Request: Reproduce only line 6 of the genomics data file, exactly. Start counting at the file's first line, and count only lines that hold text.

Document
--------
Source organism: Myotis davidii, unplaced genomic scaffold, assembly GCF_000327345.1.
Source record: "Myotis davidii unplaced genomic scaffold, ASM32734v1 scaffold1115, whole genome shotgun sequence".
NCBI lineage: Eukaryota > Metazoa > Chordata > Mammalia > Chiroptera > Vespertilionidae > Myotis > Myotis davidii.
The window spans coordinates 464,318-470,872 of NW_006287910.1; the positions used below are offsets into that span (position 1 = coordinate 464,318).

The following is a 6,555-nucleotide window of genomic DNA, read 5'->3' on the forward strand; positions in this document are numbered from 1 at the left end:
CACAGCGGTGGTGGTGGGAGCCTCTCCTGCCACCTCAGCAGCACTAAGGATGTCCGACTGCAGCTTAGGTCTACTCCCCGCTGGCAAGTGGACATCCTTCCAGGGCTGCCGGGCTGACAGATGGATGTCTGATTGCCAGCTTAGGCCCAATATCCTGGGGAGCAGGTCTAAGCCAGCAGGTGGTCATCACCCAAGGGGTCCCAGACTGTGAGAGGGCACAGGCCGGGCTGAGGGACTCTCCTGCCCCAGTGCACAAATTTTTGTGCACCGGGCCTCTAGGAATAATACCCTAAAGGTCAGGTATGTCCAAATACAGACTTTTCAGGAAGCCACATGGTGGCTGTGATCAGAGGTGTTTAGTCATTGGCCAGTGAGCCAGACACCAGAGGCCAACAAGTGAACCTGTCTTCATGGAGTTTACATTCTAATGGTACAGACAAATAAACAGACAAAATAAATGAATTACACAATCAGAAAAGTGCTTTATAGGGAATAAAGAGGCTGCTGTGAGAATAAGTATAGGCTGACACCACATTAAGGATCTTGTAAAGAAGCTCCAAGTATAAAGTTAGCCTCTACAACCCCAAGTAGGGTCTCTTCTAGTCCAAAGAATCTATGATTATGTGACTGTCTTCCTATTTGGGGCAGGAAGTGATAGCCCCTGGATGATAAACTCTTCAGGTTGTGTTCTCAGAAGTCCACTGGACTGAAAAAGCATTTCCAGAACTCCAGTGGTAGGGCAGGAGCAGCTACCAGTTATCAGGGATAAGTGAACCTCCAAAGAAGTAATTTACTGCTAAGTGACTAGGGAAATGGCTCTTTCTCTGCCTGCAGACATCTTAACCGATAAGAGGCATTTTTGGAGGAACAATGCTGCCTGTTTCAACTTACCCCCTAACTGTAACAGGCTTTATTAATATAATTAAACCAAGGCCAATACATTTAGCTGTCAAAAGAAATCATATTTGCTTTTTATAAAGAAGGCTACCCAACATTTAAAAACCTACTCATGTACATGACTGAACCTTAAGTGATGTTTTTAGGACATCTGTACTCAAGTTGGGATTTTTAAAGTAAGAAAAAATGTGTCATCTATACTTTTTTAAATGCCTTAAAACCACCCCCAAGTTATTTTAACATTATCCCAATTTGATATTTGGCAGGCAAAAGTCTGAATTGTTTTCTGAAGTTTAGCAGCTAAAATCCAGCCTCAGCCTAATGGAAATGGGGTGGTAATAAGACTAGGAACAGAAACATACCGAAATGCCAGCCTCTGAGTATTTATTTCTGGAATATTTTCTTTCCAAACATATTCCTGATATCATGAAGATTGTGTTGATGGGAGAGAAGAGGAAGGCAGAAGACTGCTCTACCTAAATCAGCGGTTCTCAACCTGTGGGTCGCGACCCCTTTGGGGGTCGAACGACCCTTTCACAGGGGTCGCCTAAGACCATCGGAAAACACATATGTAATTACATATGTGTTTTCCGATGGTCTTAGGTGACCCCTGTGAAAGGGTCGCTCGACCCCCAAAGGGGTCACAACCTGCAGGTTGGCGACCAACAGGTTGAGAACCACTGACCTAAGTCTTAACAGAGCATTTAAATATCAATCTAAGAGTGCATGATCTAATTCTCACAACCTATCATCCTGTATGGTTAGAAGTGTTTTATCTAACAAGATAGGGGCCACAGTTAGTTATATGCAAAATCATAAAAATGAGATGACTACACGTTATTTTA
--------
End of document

CACAGCGGTGGTGGTGGGAGCCTCTCCTGCCACCTCAGCAGCACTAAGGATGTCCGACTGCAGCTTAGGTCTACTCCCCGCTGGCAAGTGGACATCCTTCCAGGGCTGCCGGGCTGACAGATGGATGTCTGATTGCCAGCTTAGGCCCAATATCCTGGGGAGCAGGTCTAAGCCAGCAGGTGGTCATCACCCAAGGGGTCCCAGACTGTGAGAGGGCACAGGCCGGGCTGAGGGACTCTCCTGCCCCAGTGCACAAATTTTTGTGCACCGGGCCTCTAGGAATAATACCCTAAAGGTCAGGTATGTCCAAATACAGACTTTTCAGGAAGCCACATGGTGGCTGTGATCAGAGGTGTTTAGTCATTGGCCAGTGAGCCAGACACCAGAGGCCAACAAGTGAACCTGTCTTCATGGAGTTTACATTCTAATGGTACAGACAAATAAACAGACAAAATAAATGAATTACACAATCAGAAAAGTGCTTTATAGGGAATAAAGAGGCTGCTGTGAGAATAAGTATAGGCTGACACCACATTAAGGATCTTGTAAAGAAGCTCCAAGTATAAAGTTAGCCTCTACAACCCCAAGTAGGGTCTCTTCTAGTCCAAAGAATCTATGATTATGTGACTGTCTTCCTATTTGGGGCAGGAAGTGATAGCCCCTGGATGATAAACTCTTCAGGTTGTGTTCTCAGAAGTCCACTGGACTGAAAAAGCATTTCCAGAACTCCAGTGGTAGGGCAGGAGCAGCTACCAGTTATCAGGGATAAGTGAACCTCCAAAGAAGTAATTTACTGCTAAGTGACTAGGGAAATGGCTCTTTCTCTGCCTGCAGACATCTTAACCGATAAGAGGCATTTTTGGAGGAACAATGCTGCCTGTTTCAACTTACCCCCTAACTGTAACAGGCTTTATTAATATAATTAAACCAAGGCCAATACATTTAGCTGTCAAAAGAAATCATATTTGCTTTTTATAAAGAAGGCTACCCAACATTTAAAAACCTACTCATGTACATGACTGAACCTTAAGTGATGTTTTTAGGACATCTGTACTCAAGTTGGGATTTTTAAAGTAAGAAAAAATGTGTCATCTATACTTTTTTAAATGCCTTAAAACCACCCCCAAGTTATTTTAACATTATCCCAATTTGATATTTGGCAGGCAAAAGTCTGAATTGTTTTCTGAAGTTTAGCAGCTAAAATCCAGCCTCAGCCTAATGGAAATGGGGTGGTAATAAGACTAGGAACAGAAACATACCGAAATGCCAGCCTCTGAGTATTTATTTCTGGAATATTTTCTTTCCAAACATATTCCTGATATCATGAAGATTGTGTTGATGGGAGAGAAGAGGAAGGCAGAAGACTGCTCTACCTAAATCAGCGGTTCTCAACCTGTGGGTCGCGACCCCTTTGGGGGTCGAACGACCCTTTCACAGGGGTCGCCTAAGACCATCGGAAAACACATATGTAATTACATATGTGTTTTCCGATGGTCTTAGGTGACCCCTGTGAAAGGGTCGCTCGACCCCCAAAGGGGTCACAACCTGCAGGTTGGCGACCAACAGGTTGAGAACCACTGACCTAAGTCTTAACAGAGCATTTAAATATCAATCTAAGAGTGCATGATCTAATTCTCACAACCTATCATCCTGTATGGTTAGAAGTGTTTTATCTAACAAGATAGGGGCCACAGTTAGTTATATGCAAAATCATAAAAATGAGATGACTACACGTTATTTTA